Upon completing treatment at St. Gabe’s, he joined Alcoholics Anonymous, whose program he continues in today and that he intends participating in the remainder of his life. These days John is a content man who finds love and support among both his AA family and his own family. His son Shawn is living with him and sharing in his new life. He said, “Shawn got a lot of the benefits of my being sober. I’ve taken him places and done things with him that I never did with the older kids, who were out of the house by time I got sober. There was some resentment by my older kids, but we’ve been able to talk about it and work our way through it.” John’s dream is to one day retire to Mesa, AZ, where his beloved Cubs have spring training. Until then, he remains ever vigilant.

“Recovery is a continuing process. The first time I think I’m recovered, I’m drunk. I was an alcoholic yesterday. I’m one today. I’ll be one tomorrow. They’ll always make the stuff. They’ll always sell it. I’ll always be addicted to it. That doesn’t mean I have to give into it, though,” he said.

He realizes that without the support of his AA sponsor and circle of friends, he would be lost again. His philosophy about sobriety reflects the AA creed.

“It starts with attitude. And for the first time in my life I am comfortable in a sober world. I am not comfortable with my sobriety in that I take it for granted. I do what I have to do to maintain it.”

That means attending daily AA meetings. For John and others like him, sobriety is a one day at a time thing,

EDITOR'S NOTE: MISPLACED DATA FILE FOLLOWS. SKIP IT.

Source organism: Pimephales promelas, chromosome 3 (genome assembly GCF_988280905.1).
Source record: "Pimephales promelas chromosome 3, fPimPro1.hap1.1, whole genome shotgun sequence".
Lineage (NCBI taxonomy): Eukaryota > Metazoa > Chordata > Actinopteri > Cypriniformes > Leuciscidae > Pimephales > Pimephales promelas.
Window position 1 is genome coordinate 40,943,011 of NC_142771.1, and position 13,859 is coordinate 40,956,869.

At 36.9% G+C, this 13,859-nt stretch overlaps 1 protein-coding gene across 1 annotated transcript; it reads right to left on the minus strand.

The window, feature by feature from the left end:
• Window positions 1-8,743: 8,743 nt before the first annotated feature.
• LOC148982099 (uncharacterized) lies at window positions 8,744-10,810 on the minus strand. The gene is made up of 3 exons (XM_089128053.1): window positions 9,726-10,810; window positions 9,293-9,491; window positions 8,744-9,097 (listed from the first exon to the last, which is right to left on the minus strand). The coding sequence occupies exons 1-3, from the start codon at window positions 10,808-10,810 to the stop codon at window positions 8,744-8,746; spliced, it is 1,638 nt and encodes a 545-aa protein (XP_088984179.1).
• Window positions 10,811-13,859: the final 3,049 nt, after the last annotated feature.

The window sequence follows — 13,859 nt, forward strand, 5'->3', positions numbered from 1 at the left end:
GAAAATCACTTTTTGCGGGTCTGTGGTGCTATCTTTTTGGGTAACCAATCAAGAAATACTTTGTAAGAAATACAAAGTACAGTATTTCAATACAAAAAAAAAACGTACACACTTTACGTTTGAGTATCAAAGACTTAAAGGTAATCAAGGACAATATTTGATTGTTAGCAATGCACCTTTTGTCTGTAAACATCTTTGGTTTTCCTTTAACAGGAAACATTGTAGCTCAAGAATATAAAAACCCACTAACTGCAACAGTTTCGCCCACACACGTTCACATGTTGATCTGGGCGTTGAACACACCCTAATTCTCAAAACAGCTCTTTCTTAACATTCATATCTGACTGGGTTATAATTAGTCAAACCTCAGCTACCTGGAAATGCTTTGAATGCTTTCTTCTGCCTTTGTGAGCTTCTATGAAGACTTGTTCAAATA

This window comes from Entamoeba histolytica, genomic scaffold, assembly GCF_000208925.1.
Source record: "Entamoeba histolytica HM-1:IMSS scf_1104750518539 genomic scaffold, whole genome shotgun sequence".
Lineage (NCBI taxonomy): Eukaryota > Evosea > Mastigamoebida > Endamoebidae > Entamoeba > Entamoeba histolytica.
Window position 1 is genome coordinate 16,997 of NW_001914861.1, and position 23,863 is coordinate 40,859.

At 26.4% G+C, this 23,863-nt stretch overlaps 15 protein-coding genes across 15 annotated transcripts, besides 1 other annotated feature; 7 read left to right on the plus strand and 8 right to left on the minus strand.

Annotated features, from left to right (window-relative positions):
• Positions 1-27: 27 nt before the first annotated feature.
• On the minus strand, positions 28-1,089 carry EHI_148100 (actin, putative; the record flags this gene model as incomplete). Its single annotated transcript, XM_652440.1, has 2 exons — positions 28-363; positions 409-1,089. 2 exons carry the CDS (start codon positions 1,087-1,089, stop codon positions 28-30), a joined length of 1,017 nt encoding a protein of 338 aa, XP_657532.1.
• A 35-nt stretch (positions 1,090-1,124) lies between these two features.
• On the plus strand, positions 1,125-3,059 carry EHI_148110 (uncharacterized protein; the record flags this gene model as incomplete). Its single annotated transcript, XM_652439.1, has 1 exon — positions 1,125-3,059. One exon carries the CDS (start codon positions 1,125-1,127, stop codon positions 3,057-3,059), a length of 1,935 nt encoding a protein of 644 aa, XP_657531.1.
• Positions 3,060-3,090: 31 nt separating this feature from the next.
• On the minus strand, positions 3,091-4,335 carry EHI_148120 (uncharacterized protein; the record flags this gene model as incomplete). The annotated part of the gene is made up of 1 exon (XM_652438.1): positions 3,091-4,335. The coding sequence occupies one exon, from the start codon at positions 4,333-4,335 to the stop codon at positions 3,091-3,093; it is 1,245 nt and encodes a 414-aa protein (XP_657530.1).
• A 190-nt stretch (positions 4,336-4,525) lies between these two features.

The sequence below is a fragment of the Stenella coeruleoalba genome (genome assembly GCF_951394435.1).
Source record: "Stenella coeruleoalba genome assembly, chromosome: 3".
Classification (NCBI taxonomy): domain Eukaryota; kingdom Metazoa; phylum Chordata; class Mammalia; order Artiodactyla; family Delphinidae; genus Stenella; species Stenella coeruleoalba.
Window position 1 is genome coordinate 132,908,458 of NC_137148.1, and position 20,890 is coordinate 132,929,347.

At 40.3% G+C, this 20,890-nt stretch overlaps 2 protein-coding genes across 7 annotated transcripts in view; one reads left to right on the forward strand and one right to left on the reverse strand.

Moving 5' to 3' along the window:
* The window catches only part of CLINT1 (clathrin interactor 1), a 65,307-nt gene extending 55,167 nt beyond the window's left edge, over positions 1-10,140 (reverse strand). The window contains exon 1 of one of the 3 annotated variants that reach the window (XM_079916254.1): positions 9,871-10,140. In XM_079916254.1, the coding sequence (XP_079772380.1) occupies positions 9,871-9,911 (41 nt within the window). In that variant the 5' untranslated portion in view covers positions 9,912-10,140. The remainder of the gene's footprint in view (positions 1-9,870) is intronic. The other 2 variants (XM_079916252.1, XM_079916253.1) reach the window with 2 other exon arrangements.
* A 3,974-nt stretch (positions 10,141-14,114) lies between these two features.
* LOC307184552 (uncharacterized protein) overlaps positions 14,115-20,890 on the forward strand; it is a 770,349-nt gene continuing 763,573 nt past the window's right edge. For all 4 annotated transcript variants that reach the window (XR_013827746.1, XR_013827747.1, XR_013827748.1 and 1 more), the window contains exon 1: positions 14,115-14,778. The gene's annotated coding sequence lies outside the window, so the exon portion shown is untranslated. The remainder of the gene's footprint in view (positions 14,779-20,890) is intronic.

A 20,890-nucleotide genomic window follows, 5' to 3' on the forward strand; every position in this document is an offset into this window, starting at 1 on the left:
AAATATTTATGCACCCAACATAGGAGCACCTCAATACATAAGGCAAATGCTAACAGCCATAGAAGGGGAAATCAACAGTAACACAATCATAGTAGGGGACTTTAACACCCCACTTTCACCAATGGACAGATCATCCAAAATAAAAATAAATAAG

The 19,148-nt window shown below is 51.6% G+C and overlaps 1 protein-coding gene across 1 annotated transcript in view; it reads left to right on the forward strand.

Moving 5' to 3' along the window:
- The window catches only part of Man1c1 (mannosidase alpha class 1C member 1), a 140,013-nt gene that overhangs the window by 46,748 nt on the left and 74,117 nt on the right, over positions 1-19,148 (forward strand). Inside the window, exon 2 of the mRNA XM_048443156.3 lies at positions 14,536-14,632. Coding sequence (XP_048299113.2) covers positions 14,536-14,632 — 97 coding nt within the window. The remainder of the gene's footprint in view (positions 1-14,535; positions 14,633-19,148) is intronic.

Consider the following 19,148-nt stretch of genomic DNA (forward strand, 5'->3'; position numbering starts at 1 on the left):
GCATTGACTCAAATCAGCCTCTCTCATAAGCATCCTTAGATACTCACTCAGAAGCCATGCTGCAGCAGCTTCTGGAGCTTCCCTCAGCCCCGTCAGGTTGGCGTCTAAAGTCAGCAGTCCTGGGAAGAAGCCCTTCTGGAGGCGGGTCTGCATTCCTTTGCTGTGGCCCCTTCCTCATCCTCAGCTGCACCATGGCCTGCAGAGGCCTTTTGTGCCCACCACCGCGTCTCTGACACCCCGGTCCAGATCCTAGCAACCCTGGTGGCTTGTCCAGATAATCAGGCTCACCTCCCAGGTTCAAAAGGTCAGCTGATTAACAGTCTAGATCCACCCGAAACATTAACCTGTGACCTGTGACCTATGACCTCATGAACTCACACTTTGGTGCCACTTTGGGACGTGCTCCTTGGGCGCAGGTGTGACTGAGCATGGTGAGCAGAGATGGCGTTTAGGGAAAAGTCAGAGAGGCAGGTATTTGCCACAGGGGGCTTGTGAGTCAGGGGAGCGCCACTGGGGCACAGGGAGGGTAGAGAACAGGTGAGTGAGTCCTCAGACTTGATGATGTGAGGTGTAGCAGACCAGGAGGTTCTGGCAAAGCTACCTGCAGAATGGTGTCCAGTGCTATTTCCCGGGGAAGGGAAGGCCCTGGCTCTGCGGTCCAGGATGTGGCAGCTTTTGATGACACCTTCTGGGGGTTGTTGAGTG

“All it is a daily reprieve,” he said.

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Whatsoever You Do to the Least of My Brothers, that You Do Unto Me: Mike Saklar and the Siena/Francis House Provide Tender Mercies to the Homeless

August 1, 2010 2 comments

Our Father's House Soup Kitchen serving the la...

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Before I did the following story on Mike Saklar, I only knew him from media reports about the Siena/Francis House homeless facility he ran then and continues running today.  Even in sound bites he comes off as a thoughtful, highly competent man deeply committed to his work.  When I finally met him a couple years ago to interview him and spend some time around the shelter and residential treatment program there, I found he was all those things and more.  This is quite an extensive profile of him and his work, and yet this was one of those occasions when I never heard word one back from him or anyone else for that matter at the Siena/Francis House about my story. That lack of feedback is in itself not that unusual per se, but for a story of this length it definitely is. So, if you happen upon this Mr. Saklar or perhaps one of your colleagues or supporters do, shoot me a comment or two, just so I have the satisfaction of knowing that at least somebody there read it.

 

 

Mike Saklar

 

 

Whatsoever You Do to the Least of My Brothers, that You Do Unto Me:                                                                        Mike Saklar and the Siena/Francis House Provide Tender Mercies to the Homeless  

©by Leo Adam Biga

Originally published in the New Horizons

The plight of the homeless tends to make news seasonally, during winter and summer, and then fades away the rest of the year. Out of sight, out of mind. Trouble is, even when the homeless stand in plain view you likely don’t see them. That’s because society makes them invisible, untouchable.

If you take a good look, though, the homeless are easy to spot downtown. They’re fixtures in the Gene Leahy Mall, hanging out, panhandling, lining up for free lunches. They camp out at the W. Dale Clark Library, reading, dozing, drying out, coming down. These discarded, dispossessed figures occupy a limbo, killing time between some indeterminate goal or destination — perhaps a ride, a meal, a roof over their head or their next fix.

They’re an inconvenient reminder the fabric of America is torn, its safety net not catching everyone who suffers a fall.